EIS teaching union issues formal notices on strike ballot

Scotland’s largest teaching union has issued formal notices to the country’s 32 councils confirming a statutory strike ballot will open for teachers on October 12.

The Educational Institute of Scotland (EIS) confirmed on Wednesday that it will move ahead with plans to ballot members in pursuit of a fair pay settlement for teachers.

It follows an “overwhelming” result in a recent consultative ballot, where 94% of EIS members voted to reject a 5% pay offer and 91% said they would be willing to move to strike action.

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EIS general secretary Andrea Bradley said: “The issuing of the formal ballot notices, as required by law, marks a further serious warning to Scotland’s local authorities and the Scottish Government that they must improve their pay offer to teachers or face up to the reality of strike action closing schools across Scotland this autumn.

Members of Scotland's largest teaching union are to be balloted on strike action
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Teachers do not consider the prospect of taking strike action lightly, but our members are deeply angry at the continuing dragging of feet and the series of sub-inflationary pay offers that have brought us to this point.

“Teachers are highly skilled professionals who perform a vital job which is crucial to the entire country, and they fully deserve to be paid appropriately for the essential work that they do. The message from EIS members could not be clearer – pay us properly, or we will strike in schools across the length and breadth of Scotland.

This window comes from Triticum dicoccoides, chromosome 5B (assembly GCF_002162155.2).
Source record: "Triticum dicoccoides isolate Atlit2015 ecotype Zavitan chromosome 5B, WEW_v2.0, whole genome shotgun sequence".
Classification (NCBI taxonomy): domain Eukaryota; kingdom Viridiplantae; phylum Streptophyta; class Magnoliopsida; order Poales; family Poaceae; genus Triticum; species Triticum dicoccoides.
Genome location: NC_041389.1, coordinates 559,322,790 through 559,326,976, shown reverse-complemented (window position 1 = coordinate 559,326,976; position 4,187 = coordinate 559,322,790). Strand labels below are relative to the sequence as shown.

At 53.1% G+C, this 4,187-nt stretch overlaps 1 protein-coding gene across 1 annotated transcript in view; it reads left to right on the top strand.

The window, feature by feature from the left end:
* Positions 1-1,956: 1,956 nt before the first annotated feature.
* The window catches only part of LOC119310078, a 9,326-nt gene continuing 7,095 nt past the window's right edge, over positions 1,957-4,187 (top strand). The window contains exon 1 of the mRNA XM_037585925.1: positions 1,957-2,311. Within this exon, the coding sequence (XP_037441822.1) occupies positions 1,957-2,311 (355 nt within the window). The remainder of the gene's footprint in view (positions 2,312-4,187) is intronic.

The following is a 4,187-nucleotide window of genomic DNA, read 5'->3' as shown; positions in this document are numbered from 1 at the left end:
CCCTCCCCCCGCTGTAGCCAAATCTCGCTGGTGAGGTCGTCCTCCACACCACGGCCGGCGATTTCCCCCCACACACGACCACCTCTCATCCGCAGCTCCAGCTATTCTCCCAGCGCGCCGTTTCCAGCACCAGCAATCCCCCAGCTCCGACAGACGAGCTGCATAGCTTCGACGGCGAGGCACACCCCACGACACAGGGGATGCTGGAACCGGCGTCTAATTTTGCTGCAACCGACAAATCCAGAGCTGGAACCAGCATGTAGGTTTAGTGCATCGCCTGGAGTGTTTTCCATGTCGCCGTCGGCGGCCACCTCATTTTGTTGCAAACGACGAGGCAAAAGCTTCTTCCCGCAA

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“The EIS is confident that its members will again vote overwhelmingly for strike action in this statutory ballot.

“Time is now running out for an agreement to be reached. Cosla and the Scottish Government must come back with a better pay deal, which properly reflects the value of teachers, and which protects their salaries from further real-terms erosion amidst the soaring cost of living, in order to avert strike action on a scale that that will close schools across the country.”

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The EIS has also called for an increase in teacher numbers and better opportunities for probationers or ‘bank’ staff to be given full-time contracts of employment as hundreds apply for each job advertised.



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